Obituaries are updated regularly and archived on JN Online:
Promoting The Best
nization's executive director.
"He and Larry Sherman were pivotal in setting up
our Birmingham Lunch and Learn," Rabbi Tolwin
said. "He was excited about what we were trying to do,
he roster of clients handled by Schurgin
especially for young couples and singles in the city."
Associates, a Detroit-based advertising
Despite his age, the young people who participat-
and promotions agency, included every-
ed in Aish activities gravitated toward Mr. Schurgin,
one from England's Rolling Stones to
Rabbi Tolwin said.
Detroit's London Chophouse.
"He was such an intelligent guy, he had
And founder Arthur Schurgin, who
such a love for people, that he became
died Aug. 31, 2003, at age 83, relished
friends with everyone."
Born in Detroit, Mr. Schurgin graduat-
"He was always full of energy," said
from Central High School and earned
his son, William Schurgin, of Chicago.
both bachelor's and law degrees from
"He was a great dad, and when I got
Wayne State University. After serving in
older, he was a great friend."
the Army Air Corps during World War
Beginning with jazz greats Buddy
II, he began his career in advertising, but
Rich and Louis Armstrong, and ending
the lure of show business soon took
with the Monkees, Mr. Schurgin spent
precedence over writing advertising copy.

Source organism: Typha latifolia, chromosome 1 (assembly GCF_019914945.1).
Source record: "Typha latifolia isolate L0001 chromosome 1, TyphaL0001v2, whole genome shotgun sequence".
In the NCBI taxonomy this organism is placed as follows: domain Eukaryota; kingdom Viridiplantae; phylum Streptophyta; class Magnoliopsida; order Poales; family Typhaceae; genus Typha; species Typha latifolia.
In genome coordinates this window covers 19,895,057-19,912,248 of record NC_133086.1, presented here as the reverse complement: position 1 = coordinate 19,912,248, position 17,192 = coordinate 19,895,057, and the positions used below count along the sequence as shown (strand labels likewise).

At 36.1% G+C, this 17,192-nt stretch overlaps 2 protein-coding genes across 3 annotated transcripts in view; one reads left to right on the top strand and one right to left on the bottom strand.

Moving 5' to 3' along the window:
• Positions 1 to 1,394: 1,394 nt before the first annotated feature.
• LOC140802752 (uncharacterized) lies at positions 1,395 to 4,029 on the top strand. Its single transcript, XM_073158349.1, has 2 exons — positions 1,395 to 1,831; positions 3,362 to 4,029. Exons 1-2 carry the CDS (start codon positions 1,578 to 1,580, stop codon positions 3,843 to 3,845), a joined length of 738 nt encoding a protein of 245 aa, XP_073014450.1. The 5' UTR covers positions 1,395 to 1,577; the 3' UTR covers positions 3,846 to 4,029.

more than 20 years bringing the big
Locally, he was perhaps best known as
names in entertainment to the Midwest
Arthur Sch urgin
man who, on Sept. 6, 1964, brought
— and beyond. In 1956, he booked the
the Beatles to Detroit.
Harlem Globetrotters in Adelaide,
"He started the artists exchange program with
Australia, and, in 1958, he arranged Ella Fitzgerald's
England in 1955 with Louis Armstrong," Rabbi
first tour of England.
Tolwin said. "So, when the Beatles were ready to
A civic and community leader, Mr. Schurgin was
tour the United States, they came to him."
also a leading mentor of Birmingham-based Aish
Among other artists whose concerts he promoted
HaTorah, the center that connects young adults
were Frank Sinatra and Elvis Presley.
with their Jewish heritage through education and
Whether or not his father actually liked listening to
rock 'n' roll was irrelevant, William Schurgin said.
He learned about Aish on Detroit Jewry's first
"What was important was that he loved rock 'n'
Miracle Mission to Israel in 1993, where he formed
people," he said. "Dad was the kind of guy who
a close friendship with Rabbi Alon Tolwin, the orga-
o the generation of children who grew
up in Oakland County during the
1970s, the friendly_bearded man behind
the counter of Birmingham's Little
Professor bookstore was the very same little profes-
sor for whom the store had been named.
But his friends, who included everyone from
author Elmore Leonard to U.S. Sen: Carl Levin,
knew him as. Eugene Gordon, a history buff with
an uncanny memory for the authors and titles on
the shelves of his Woodward Avenue shop._
Mr. Gordon, 69, died of a heart attack Aug. 28,
2003, at his Birmingham home.
'As far back as I can remember, my brother was a
voracious reader," said David Gordon. "Our dining
room table had a felt-topped pad on it, and,
between him and our father, it was always piled
with books, three and four deep."
Born in Detroit, Mr. Gordon attended